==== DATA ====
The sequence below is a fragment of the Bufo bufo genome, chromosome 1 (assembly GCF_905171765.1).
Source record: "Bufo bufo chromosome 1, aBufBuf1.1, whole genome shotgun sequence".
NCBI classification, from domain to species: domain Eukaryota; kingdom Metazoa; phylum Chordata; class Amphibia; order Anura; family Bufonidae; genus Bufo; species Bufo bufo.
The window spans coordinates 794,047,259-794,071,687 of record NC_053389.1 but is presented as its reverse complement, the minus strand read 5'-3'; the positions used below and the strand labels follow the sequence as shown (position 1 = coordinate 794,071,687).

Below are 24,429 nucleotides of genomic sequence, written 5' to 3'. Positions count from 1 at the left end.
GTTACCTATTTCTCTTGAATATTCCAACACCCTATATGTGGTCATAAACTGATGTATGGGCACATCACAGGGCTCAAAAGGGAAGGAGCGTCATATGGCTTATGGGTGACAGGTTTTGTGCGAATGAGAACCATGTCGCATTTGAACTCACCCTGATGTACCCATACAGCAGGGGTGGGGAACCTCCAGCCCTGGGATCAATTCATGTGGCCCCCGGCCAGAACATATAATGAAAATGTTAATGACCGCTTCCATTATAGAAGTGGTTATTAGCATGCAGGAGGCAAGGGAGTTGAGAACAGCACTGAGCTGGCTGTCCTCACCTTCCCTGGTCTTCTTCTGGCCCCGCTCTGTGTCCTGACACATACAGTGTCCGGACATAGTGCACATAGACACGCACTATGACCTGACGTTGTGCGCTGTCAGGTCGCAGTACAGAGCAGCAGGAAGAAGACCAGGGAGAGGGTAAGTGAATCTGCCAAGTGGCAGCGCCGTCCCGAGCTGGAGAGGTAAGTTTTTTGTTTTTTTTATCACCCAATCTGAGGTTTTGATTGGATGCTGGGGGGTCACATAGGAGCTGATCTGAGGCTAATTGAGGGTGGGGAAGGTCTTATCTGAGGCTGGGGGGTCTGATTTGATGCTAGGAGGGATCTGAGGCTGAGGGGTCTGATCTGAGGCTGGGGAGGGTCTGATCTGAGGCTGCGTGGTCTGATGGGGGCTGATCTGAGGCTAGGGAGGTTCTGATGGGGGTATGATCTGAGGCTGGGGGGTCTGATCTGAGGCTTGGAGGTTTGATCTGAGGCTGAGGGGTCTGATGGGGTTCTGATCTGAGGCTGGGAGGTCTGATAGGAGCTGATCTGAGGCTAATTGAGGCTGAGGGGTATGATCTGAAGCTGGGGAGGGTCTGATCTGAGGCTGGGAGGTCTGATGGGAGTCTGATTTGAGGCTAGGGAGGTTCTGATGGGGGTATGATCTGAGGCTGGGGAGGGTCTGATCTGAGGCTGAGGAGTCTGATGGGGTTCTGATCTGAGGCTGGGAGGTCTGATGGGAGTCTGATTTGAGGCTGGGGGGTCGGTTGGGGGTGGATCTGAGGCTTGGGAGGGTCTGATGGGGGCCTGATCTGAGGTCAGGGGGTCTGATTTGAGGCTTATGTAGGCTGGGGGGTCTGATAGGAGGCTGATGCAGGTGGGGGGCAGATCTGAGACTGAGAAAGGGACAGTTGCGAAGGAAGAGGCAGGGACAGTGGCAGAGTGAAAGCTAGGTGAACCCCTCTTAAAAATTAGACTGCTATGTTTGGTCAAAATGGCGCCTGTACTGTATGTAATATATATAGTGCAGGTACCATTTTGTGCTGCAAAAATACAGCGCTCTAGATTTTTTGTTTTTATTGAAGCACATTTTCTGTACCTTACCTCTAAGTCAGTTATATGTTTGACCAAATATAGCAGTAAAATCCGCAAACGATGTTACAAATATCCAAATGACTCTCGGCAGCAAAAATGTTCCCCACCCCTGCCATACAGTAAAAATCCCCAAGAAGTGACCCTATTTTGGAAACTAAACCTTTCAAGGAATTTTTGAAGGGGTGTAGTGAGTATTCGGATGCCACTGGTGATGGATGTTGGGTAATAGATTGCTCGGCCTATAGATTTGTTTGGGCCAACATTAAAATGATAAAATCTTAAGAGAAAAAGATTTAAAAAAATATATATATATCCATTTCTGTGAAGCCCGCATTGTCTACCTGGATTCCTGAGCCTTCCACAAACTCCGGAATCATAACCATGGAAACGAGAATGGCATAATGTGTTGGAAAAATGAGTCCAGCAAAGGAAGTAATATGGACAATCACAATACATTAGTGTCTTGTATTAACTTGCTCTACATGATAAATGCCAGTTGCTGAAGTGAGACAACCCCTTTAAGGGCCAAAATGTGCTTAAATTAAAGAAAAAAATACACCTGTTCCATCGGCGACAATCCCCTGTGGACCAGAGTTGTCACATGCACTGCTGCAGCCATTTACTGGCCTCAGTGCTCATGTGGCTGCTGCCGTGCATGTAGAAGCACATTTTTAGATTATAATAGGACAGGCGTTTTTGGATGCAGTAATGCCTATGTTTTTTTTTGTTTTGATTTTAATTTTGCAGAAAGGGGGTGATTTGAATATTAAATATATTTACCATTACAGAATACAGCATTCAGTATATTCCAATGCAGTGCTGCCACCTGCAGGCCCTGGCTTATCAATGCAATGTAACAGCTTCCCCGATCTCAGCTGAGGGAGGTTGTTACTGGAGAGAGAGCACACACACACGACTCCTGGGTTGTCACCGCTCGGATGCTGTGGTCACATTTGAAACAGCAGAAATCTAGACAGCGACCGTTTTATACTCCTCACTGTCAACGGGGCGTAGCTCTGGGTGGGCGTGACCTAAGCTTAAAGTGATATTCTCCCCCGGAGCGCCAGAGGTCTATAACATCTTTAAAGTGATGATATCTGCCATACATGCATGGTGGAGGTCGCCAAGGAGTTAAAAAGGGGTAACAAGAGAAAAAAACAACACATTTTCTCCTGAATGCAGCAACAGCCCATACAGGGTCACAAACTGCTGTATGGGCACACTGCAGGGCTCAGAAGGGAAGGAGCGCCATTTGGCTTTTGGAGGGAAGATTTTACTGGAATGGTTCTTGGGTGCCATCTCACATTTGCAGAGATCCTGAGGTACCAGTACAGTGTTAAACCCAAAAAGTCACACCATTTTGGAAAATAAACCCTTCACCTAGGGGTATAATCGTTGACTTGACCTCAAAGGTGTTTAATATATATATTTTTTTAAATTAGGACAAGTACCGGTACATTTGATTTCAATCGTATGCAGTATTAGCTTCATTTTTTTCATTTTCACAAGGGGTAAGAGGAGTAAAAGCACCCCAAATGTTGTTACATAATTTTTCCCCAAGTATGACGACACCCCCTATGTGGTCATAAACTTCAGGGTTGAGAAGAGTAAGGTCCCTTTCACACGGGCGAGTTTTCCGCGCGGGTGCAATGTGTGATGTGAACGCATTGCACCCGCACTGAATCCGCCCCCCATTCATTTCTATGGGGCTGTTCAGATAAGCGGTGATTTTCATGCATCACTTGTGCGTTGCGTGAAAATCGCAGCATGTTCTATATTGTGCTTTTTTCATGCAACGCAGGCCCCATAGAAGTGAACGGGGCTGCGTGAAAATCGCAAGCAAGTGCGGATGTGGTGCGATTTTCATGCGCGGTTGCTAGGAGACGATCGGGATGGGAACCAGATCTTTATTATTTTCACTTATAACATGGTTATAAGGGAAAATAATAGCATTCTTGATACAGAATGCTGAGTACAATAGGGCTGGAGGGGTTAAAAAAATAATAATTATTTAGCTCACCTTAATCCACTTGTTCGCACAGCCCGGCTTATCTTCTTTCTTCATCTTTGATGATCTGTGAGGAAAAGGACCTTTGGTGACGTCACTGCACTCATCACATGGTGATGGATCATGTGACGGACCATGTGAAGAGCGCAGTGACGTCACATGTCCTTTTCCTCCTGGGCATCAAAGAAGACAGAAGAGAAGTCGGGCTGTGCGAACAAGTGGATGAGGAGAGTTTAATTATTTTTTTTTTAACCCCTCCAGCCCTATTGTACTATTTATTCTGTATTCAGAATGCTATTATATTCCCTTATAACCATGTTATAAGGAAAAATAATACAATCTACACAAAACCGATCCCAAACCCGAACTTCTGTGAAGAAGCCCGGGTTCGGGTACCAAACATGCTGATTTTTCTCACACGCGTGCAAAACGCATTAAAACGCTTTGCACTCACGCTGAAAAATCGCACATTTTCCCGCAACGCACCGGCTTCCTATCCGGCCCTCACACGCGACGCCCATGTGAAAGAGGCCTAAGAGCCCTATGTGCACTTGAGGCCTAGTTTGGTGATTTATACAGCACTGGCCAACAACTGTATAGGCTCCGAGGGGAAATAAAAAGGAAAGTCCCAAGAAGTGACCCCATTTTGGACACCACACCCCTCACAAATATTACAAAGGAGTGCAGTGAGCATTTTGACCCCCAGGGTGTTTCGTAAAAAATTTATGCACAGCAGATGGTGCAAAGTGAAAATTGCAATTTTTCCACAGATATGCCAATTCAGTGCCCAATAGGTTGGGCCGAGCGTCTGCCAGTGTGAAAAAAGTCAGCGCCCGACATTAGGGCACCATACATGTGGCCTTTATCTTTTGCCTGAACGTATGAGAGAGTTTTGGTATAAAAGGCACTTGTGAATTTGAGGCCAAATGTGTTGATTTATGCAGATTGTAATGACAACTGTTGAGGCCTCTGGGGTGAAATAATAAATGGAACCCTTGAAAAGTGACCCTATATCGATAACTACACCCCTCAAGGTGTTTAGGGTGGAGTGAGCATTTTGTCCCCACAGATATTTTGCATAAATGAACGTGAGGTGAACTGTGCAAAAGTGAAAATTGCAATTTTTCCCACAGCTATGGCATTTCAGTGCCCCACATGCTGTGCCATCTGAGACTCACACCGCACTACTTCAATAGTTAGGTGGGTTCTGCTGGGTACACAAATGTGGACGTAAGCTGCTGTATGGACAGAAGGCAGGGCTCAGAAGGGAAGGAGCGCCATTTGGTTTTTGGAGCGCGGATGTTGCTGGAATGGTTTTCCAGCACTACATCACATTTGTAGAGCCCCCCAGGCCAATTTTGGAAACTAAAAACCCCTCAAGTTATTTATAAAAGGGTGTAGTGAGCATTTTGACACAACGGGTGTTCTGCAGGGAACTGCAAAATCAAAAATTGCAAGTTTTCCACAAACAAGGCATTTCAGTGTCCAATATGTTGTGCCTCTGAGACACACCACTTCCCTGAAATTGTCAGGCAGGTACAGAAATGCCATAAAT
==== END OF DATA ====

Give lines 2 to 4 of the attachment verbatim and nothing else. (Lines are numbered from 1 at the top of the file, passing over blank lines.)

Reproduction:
Source record: "Bufo bufo chromosome 1, aBufBuf1.1, whole genome shotgun sequence".
NCBI classification, from domain to species: domain Eukaryota; kingdom Metazoa; phylum Chordata; class Amphibia; order Anura; family Bufonidae; genus Bufo; species Bufo bufo.
The window spans coordinates 794,047,259-794,071,687 of record NC_053389.1 but is presented as its reverse complement, the minus strand read 5'-3'; the positions used below and the strand labels follow the sequence as shown (position 1 = coordinate 794,071,687).